The Lincoln Matchbox Series models first appeared in New Zealand somewhere between 1956 and 1962. The toys were produced by Lincoln Industries of New Zealand and were sold only in New Zealand.
Lincoln Industries Limited operated in Auckland, New Zealand and produced a range of toys that were marketed under the slogan “Boy Oh Boy! A Lincoln Toy!”. Lincoln Toys were named after Lincoln Laidlaw, owner of the company.
The original “Matchbox Series” toys were produced from dies sourced in Australia. Certainly “Tuckerbox Toys” were produced in the 1950s in Australia and the models are indistinguishable from those made under the Lincoln name.
It appears Tuckerbox Toys first appeared in 1957 or 1958. They were produced in Melbourne and distributed by Alex Tolmer and Associates, a Melbourne company. According to one collector I spoke to, comparisons of the typeface used on the boxes with that used in advertising and sales materials from 1958 indicate they first appeared on the market not earlier than 1957. Tucker Box were issued in colourful boxes of about the same size as the Lesney “Matchbox Toys” box.
Tucker Box released only five models that I know of. * They are: Austin Petrol Tanker, Fire Engine, Massey Harris Tractor, Landrover and Sand Truck.
* Robert Newson now has information confirming 7 models were released by Tuckerbox. The additional models are a Euclid (?) Dump Truck similar to the first Matchbox (MB06-a) and a one and a half deck bus similar to the Streamlux and Fun Ho! models.
The dies then came into the hands of Lincoln Laidlaw whose company, Lincoln Industries was based on Great South Road, Penrose, Auckland during the 1950s. Lincoln Industries was established around 1946 when Mr Laidlaw took over a business originally founded by Higgins and Clotworthy. Lincoln Industries should not be confused with the North American companies, Lincoln Specialties who also produced a range known as “Lincoln Toys” and Lincoln White Metal Works who produced a range of slush metal cast toys.1 The NZ company went on to produce a range of products, including toys, that were distributed throughout New Zealand. The property at Great South Road was purchased around 1954-55 and the factory was extended during the period 1958-59.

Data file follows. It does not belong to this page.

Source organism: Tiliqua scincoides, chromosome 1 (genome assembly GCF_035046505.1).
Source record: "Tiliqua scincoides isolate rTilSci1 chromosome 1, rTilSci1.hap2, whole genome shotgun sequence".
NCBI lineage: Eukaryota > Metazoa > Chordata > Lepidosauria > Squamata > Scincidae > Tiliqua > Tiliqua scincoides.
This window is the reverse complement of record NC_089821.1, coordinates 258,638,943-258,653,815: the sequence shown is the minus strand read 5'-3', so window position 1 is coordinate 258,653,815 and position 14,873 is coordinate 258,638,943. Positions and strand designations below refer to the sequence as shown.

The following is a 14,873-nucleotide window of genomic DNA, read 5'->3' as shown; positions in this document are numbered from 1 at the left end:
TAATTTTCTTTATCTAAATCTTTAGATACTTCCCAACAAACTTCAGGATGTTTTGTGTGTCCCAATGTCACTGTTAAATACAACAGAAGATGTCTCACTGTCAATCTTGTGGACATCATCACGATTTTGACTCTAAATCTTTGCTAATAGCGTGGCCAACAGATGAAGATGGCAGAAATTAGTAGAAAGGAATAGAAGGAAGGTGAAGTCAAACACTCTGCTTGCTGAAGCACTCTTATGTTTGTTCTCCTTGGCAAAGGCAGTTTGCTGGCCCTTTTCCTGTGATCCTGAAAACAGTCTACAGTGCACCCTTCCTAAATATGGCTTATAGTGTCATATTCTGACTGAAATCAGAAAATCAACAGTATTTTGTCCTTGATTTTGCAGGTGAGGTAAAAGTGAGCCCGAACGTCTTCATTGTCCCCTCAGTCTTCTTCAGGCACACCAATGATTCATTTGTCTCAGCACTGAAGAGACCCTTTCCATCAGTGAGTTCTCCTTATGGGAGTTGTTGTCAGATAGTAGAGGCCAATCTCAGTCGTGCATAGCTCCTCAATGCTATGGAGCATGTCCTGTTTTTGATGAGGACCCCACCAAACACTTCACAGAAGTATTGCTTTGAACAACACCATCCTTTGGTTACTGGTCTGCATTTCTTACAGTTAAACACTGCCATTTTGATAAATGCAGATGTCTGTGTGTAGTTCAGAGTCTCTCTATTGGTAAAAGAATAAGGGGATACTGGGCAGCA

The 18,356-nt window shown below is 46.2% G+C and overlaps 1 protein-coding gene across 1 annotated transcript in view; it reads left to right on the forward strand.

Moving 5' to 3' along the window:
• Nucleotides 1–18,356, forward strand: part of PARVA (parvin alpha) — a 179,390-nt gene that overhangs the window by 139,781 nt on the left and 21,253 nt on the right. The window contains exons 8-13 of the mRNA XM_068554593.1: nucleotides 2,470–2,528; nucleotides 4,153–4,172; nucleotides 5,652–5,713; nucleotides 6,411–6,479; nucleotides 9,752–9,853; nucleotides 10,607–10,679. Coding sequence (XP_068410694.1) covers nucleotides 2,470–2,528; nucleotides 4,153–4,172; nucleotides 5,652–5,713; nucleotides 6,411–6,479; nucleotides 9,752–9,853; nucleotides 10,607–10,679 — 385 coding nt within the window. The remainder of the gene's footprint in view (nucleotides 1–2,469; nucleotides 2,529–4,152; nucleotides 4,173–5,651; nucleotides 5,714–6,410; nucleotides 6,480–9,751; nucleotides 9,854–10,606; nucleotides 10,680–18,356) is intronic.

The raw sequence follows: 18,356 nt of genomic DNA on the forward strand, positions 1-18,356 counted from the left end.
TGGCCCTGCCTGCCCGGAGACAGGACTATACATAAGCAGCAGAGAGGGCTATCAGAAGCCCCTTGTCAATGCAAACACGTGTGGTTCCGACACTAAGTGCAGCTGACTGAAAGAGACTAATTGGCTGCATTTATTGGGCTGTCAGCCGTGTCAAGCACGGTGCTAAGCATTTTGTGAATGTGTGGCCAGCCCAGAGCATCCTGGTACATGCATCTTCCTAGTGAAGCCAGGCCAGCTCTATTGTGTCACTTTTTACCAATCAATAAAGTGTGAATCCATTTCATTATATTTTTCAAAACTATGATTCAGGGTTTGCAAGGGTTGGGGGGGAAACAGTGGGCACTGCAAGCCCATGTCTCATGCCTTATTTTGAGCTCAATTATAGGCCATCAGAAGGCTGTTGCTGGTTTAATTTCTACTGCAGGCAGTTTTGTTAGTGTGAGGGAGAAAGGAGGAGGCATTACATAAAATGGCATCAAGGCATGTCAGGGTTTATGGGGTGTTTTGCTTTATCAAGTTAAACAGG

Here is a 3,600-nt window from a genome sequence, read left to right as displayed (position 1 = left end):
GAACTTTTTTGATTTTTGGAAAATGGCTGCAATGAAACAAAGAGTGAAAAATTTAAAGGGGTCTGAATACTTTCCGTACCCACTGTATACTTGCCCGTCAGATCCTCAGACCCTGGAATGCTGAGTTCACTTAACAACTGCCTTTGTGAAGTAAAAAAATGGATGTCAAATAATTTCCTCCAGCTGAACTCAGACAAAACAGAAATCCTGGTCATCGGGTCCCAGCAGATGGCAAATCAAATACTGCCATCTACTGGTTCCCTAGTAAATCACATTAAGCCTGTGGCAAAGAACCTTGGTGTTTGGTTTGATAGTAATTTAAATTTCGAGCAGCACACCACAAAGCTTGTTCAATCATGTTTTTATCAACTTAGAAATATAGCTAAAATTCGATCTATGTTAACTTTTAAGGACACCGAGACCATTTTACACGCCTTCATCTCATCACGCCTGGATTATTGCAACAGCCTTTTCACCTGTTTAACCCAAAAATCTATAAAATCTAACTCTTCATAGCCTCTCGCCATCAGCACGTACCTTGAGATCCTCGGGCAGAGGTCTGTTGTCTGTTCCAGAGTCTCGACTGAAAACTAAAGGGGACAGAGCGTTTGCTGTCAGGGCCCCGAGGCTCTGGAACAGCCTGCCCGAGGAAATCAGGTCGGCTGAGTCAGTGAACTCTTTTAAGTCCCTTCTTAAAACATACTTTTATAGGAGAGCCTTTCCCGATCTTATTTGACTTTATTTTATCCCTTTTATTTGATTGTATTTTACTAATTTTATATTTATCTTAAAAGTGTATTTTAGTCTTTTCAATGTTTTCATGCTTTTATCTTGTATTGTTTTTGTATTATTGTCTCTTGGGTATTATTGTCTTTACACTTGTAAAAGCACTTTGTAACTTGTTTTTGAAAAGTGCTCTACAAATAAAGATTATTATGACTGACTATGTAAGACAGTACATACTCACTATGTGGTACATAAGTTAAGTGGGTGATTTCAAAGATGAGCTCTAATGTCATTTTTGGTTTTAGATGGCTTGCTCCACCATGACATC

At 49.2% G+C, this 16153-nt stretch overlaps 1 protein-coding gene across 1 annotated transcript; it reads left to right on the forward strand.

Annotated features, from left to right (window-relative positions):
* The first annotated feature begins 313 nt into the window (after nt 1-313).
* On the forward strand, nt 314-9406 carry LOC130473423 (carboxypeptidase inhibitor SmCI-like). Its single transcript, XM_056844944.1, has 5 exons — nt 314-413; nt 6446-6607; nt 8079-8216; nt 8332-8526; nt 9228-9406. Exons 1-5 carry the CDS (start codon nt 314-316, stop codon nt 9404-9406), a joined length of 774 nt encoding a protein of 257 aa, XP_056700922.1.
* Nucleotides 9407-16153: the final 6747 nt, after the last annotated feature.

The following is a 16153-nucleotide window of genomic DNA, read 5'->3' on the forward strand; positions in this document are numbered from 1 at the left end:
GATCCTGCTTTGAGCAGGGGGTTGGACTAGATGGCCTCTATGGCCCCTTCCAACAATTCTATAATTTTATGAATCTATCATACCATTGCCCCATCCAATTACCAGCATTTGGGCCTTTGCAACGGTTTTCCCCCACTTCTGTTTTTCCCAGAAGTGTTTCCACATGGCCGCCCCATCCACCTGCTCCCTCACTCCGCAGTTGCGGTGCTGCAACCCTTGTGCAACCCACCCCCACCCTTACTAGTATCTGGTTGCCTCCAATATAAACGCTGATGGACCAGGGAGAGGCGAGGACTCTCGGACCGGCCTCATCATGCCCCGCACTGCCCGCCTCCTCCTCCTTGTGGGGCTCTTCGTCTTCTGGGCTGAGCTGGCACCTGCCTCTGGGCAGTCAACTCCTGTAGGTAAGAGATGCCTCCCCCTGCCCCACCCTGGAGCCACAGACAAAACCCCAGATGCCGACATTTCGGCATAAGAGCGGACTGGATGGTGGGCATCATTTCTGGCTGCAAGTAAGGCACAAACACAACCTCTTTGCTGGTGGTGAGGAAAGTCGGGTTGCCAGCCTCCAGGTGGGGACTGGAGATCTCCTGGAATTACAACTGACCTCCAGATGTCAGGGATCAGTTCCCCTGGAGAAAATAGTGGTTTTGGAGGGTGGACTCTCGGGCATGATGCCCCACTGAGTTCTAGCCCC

The first Lincoln Toy was produced in 1948 to use the production facilities during off-peak production periods. This toy was a gyroscopic spinning top made of tinplate. I have been unable to find any other reference to this toy nor have I been able to find anyone who has photos of this item. Lincoln, in the early 50s, was producing a variety of toys to use up this off-peak production capability, among which the brands Micro models and Major models are recognisable. However, Lincoln also produced various other toys, in both plastic and metal, that were generally unmarked as to their origin or maker. Among the metal diecast toys were a 1948 Studebaker Champion, a sports car, a Mustang aeroplane, a tractor, a bulldozer and a crane.
As previously mentioned, Lincoln Industries began production of the “Matchbox Series” toys somewhere around 1958 from the dies obtained from Australia. Information is sketchy about exactly when they were first released, which models were actually released in the “Matchbox Series” boxes and exactly why Lincoln Industries chose to imitate the Lesney Matchbox Toys name and packaging. Another similarity between the boxes is that they both have “striker” panels on two sides. What is known is that the “Matchbox Series” models were issued using the 4500 series numbers (printed on the box) and that 7 or 8 models** were released before the threat of legal action by Lesney led to a name and packaging change. Production runs of each model are thought to have been around the 12000 mark as this was the standard run for Lincoln at the time.
** Now known to be at least 11 models issued in the distinctive "matchbox" packaging.
Models known to have been released in the “Matchbox Series” packaging include:
|4500||Tractor (Massey Harris)||4506||Coach (Bus)|
|4503||Austin Petrol Tanker||4509||Ambulance|
|4504||Fire Engine with ladder||4510||Jaguar XK120|
It is possible others were issued in the “Matchbox Series” boxes but I have not been able to confirm this through photographic or other means. If the printing on the boxes is anything to go by, it was certainly planned as the inner flaps of each box contain line drawings. I have identified drawings of eleven vehicles on the inner flaps of boxed vehicles in my possession - the racing car, tow truck, bus, pantechnicon, petrol tanker, fire engine, utility truck, tractor, small van/ambulance, Landrover and Jaguar and Robert Newson's site now has photographic evidence that confirms these were issued in the boxes.